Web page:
Armistice Day is commemorated every year on 11 November to mark the armistice signed between the Allies of World War I and Germany at Compiègne, France, for the cessation of hostilities on the Western Front of World War I, which took effect at eleven o’clock in the morning—the “eleventh hour of the eleventh day of the eleventh month” of 1918.
Wikipedia – https://en.wikipedia.org/wiki/Armistice_Day
This is what a world war 1 battlefield in Verdun France looks like today. from interestingasfuck
September 19, 1940 – World War II: Witold Pilecki is voluntarily captured and sent to Auschwitz to smuggle out information and start a resistance movement.
Witold Pilecki (13 May 1901 – 25 May 1948) was a Polish cavalry officer, intelligence agent, and resistance leader. He served as a Rotmistrz (captain) with the Polish Army in the Polish-Soviet War, Second Polish Republic, and World War II. He was also a co-founder of the Secret Polish Army (Tajna Armia Polska), a resistance group in German-occupied Poland, and later a member of the underground Home Army (Armia Krajowa). He was the author of Witold’s Report, the first comprehensive Allied intelligence report on Auschwitz concentration camp and the Holocaust.
During World War II, Pilecki volunteered for a Polish resistance operation that involved being imprisoned in the Auschwitz death camp in order to gather intelligence and later escape. While in the camp, he organized a resistance movement and informed the Western Allies of Nazi Germany’s Auschwitz atrocities as early as 1941. He escaped from the camp in 1943 after nearly 2 1/2 years of imprisonment. He took part as a combatant in the Warsaw Uprising in August–October 1944. He remained loyal to the London-based Polish government-in-exile after the Communist takeover of Poland, and he was arrested for espionage in 1947 by the Stalinist secret police (Urząd Bezpieczeństwa) on charges of working for “foreign imperialism”, a euphemism for British Intelligence. He was executed after a show trial in 1948. Information was suppressed about his exploits and fate until 1989 by the Communist regime in Poland.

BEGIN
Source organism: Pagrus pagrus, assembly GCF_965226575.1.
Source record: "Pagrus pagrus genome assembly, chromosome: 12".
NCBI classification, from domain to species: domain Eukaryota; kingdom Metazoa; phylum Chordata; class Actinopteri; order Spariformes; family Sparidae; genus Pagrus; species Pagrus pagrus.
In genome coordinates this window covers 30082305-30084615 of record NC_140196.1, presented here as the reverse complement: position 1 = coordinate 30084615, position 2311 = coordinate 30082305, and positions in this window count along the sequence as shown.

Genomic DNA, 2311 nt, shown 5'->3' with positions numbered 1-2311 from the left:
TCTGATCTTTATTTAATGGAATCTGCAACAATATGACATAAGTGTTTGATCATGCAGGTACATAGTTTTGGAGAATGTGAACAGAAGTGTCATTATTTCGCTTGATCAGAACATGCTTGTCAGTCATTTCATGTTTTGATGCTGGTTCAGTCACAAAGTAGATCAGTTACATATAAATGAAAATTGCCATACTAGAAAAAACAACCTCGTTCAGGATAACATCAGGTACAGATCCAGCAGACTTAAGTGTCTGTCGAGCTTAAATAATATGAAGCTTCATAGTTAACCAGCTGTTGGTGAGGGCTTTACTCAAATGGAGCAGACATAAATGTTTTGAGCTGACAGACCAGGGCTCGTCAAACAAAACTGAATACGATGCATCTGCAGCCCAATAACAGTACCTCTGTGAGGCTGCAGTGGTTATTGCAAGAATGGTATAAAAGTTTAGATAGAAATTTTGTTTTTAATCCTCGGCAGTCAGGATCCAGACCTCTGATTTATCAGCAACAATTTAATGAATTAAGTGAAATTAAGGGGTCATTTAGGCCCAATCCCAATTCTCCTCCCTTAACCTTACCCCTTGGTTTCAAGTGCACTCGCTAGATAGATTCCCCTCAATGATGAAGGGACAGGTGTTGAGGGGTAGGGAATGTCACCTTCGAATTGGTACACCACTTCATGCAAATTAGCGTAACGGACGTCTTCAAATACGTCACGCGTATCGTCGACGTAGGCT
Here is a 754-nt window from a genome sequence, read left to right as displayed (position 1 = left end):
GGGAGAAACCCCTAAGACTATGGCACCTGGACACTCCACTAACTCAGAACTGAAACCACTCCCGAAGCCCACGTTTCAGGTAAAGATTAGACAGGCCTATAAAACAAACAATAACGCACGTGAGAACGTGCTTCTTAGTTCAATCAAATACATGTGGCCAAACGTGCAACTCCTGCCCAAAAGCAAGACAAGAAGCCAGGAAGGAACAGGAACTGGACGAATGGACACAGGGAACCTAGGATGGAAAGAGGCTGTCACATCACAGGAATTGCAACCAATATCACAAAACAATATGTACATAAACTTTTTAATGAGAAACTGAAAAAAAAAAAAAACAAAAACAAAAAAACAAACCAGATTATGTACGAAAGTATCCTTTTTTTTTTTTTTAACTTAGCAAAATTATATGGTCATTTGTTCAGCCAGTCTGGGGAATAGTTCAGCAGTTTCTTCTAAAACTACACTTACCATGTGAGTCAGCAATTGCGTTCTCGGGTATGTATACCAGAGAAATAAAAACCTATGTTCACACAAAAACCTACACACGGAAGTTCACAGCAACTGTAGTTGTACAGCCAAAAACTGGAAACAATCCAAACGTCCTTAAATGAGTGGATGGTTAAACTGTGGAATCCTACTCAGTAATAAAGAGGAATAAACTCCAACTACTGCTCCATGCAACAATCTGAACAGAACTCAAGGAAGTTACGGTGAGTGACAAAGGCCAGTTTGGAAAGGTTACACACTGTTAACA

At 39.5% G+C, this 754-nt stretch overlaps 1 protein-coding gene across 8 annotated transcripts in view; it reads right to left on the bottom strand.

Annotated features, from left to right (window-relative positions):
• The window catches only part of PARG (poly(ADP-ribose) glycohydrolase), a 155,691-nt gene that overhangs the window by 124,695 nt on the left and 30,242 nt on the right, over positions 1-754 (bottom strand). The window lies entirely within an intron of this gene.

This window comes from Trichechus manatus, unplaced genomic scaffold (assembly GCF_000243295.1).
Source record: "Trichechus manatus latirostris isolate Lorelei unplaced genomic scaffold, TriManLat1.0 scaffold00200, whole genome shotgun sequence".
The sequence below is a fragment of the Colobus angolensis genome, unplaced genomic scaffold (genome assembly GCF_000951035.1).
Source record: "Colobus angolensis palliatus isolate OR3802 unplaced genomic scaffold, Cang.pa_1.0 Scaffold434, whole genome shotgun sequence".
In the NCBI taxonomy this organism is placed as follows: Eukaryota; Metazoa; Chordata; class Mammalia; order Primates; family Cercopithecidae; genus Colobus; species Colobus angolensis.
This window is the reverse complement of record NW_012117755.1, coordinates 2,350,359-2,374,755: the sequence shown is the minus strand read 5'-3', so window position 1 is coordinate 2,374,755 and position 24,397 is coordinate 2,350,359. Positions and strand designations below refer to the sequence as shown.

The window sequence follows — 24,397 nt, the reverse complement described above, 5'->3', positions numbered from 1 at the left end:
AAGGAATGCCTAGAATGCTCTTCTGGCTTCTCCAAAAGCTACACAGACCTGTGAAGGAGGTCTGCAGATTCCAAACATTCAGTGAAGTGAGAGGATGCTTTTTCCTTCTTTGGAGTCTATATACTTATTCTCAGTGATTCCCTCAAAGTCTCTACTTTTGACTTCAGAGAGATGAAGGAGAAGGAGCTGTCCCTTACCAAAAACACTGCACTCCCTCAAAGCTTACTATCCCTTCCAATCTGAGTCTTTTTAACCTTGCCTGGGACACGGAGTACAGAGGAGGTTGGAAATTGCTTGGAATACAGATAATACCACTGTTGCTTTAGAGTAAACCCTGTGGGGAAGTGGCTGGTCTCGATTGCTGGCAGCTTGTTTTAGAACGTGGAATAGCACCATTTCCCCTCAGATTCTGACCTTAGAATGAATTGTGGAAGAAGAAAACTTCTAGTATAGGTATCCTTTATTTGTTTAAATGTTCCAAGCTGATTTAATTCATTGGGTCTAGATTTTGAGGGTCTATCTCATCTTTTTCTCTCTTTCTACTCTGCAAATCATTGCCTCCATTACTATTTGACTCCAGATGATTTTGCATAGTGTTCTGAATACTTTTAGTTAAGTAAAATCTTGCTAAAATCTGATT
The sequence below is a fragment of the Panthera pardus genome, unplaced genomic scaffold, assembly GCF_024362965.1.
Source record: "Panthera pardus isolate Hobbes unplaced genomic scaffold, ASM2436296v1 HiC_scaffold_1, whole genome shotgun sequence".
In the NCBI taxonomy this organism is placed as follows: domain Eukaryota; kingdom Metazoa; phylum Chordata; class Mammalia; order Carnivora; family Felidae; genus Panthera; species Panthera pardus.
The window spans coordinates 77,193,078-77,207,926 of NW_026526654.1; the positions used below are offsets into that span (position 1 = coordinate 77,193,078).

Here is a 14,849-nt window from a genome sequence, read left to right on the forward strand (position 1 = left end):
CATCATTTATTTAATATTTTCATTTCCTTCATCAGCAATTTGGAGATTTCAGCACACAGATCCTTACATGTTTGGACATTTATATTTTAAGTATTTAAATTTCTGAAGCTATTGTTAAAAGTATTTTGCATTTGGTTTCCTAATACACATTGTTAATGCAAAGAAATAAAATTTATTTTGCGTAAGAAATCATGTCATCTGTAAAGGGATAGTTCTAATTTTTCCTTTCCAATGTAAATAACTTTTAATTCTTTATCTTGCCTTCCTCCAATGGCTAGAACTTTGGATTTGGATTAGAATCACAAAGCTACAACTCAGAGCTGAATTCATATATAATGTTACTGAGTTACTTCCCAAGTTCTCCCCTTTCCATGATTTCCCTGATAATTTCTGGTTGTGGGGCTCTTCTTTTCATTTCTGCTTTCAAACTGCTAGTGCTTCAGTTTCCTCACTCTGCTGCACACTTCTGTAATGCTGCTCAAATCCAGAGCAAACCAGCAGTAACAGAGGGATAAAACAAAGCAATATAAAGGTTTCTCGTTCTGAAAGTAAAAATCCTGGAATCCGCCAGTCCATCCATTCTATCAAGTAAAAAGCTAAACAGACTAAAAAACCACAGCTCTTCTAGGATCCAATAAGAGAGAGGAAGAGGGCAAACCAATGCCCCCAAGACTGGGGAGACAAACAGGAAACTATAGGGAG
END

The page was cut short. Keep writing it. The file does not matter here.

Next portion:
via Wikipedia https://en.wikipedia.org/wiki/Witold_Pilecki
… “The sculptor, Alphonse Pelzer, modeled this statute after flamboyant and colorful “Colonel” John William Straughn, a civil war veteran, prospector and wheelwright who lived from 1842 – 1902.”
So, in the winter of 1978, after another terrible harvest, they came up with an idea: Rather than farm as a collective, each family would get to farm its own plot of land. If a family grew a lot of food, that family could keep some of the harvest.
This is an old idea, of course. But in communist China of 1978, it was so dangerous that the farmers had to gather in secret to discuss it.
One evening, they snuck in one by one to a farmer’s home. Like all of the houses in the village, it had dirt floors, mud walls and a straw roof. No plumbing, no electricity.
“Most people said ‘Yes, we want do it,'” says Yen Hongchang, another farmer who was there. “But there were others who said ‘I dont think this will work — this is like high voltage wire.’ Back then, farmers had never seen electricity, but they’d heard about it. They knew if you touched it, you would die.”
Despite the risks, they decided they had to try this experiment — and to write it down as a formal contract, so everyone would be bound to it. By the light of an oil lamp, Yen Hongchang wrote out the contract.
Today, the Chinese government is clearly proud of what happened in Xiaogang. That contract is now in a museum. And the village has become this origin story that kids in China learn about in school.
The Secret Document That Transformed China (via NPR)